self-awareness, which includes emotional awareness, self-assessment & self-confidence;
self-regulation which includes self-control, trustworthiness, conscientiousness, adaptability & innovativeness;
self-motivation which includes drive, commitment, initiative & optimism;
social awareness which includes empathy, service orientation, developing others, leveraging diversity, and political awareness;
and social skills which include influence, communication, leadership, change management, conflict management and cooperation.
I told you there was a lot there… Now I struggle with differentiating EQ and SQ (social) as is. So I will only focus on the individual’s emotional management in this article and leave the rest to the article on SQ.
Emotions and the workplace, not necessarily the best fit, depending on how toxically masculine the person is you’re asking. Don’t even bother displaying tears, it won’t get you anywhere good. This type of environment is often referred to as the “men’s world” in which everyone is an emotionless robot. Until they quit their job because they hate it or have a burn out. Numbers which are a lot higher for teams which have managers who are poor with EQ, or any type of emotional regulation. So how do you avoid that yourself, without the interference of a manager (that’s SQ)? Well, that requires some actual emotional intelligence on your part!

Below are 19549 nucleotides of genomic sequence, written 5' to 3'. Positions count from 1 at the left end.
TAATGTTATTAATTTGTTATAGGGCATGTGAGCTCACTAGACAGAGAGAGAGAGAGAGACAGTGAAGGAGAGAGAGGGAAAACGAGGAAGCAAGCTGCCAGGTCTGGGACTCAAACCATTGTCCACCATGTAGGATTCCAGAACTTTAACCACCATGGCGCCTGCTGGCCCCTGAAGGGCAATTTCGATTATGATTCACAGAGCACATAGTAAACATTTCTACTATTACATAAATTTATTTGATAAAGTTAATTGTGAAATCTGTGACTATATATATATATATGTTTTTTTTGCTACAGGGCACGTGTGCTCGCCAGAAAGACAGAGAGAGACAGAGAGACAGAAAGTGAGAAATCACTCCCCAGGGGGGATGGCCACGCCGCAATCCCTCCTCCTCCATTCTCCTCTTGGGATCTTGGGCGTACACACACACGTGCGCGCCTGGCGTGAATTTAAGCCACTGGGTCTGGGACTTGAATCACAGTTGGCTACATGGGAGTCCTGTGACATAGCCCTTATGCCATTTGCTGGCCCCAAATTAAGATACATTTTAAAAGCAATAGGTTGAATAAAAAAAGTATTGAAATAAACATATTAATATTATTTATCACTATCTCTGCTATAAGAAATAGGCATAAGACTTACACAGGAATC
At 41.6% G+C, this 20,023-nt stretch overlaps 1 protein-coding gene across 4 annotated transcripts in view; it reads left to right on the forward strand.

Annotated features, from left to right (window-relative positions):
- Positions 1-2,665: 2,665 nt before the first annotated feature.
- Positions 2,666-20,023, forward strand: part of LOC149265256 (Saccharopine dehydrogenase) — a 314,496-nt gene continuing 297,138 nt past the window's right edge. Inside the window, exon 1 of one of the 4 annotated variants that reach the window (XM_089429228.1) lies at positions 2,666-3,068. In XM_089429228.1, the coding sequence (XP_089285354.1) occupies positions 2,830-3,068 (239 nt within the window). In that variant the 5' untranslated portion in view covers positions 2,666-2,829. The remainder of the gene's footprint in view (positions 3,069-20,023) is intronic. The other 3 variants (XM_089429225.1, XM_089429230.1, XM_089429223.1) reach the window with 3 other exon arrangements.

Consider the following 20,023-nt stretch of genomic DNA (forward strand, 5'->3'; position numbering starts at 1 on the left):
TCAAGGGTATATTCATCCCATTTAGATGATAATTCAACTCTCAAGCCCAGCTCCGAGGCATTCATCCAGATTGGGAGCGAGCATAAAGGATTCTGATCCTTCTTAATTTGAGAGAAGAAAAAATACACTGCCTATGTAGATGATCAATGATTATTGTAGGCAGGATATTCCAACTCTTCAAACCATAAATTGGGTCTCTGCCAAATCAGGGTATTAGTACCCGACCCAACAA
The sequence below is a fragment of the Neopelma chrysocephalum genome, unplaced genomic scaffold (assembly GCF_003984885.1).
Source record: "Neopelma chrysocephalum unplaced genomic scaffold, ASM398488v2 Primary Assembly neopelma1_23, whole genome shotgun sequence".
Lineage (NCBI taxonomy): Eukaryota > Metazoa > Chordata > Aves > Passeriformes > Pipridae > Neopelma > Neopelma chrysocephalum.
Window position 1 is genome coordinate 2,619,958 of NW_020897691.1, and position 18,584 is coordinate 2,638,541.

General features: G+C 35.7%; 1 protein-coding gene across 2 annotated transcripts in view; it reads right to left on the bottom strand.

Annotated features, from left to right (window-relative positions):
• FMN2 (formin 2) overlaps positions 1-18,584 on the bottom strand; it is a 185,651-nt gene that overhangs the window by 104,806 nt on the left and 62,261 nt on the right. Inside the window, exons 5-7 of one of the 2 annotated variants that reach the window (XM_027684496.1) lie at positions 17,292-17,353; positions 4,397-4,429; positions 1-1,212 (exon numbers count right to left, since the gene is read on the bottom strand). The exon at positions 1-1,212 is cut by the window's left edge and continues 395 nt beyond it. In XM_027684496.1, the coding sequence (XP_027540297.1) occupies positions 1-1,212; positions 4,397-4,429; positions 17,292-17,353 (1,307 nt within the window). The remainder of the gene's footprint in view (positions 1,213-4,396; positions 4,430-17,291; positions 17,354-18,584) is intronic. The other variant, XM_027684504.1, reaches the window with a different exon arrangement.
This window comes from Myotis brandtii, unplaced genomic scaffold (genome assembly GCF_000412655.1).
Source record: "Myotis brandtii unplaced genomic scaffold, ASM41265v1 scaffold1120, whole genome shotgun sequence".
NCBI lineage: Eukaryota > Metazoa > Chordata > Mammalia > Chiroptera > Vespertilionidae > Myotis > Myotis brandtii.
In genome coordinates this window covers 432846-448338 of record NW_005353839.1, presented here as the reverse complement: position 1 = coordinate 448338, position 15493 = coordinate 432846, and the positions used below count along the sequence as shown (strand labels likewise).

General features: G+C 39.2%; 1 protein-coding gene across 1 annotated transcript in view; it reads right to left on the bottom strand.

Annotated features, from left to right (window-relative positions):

Not all days at work are good. And when I say at work, I mean wherever you might be working from, even if that’s home. The company culture can easily transfer over Zoom, and it’s not always great. If you constantly suffer imposter syndrome, you might really want to get into why you’re feeling that way. Chats with friends can help, as can therapy. Work should not be making you feel down all the time. In addition, a lot of people have struggled with finding motivation to “get to work” in the sense that they do not find the motivation to roll out of bed now that no one is watching them like a hawk in the actual workplace. Find out which schedule works for you (if you can), or build an entire new set of habits around your work to make you feel more at ease with the “new normal.” It takes a while for habits to kick in, but a basic reward-punishment system a la Skinner should get you started! Also, to get back to the “no tears at the workplace” dilemma. It’s very likely that emotions and tension get high in the workplace (or just during work). Tight deadlines, stress, miscommunications and having a life next to it, is a lot of anyone to take on. Let alone if it’s multiple people who have to work in a team. It’s important to remember that you are more than you work, and what happens at work is not a reflection of you as a whole. Having a high EQ, which you can train and work on, just seems to mean that you can keep perspective and not be overwhelmed by the emotions as they are in the moment. It gives a sort of balance, and sometimes even peace of mind. Which is something I think we can all use.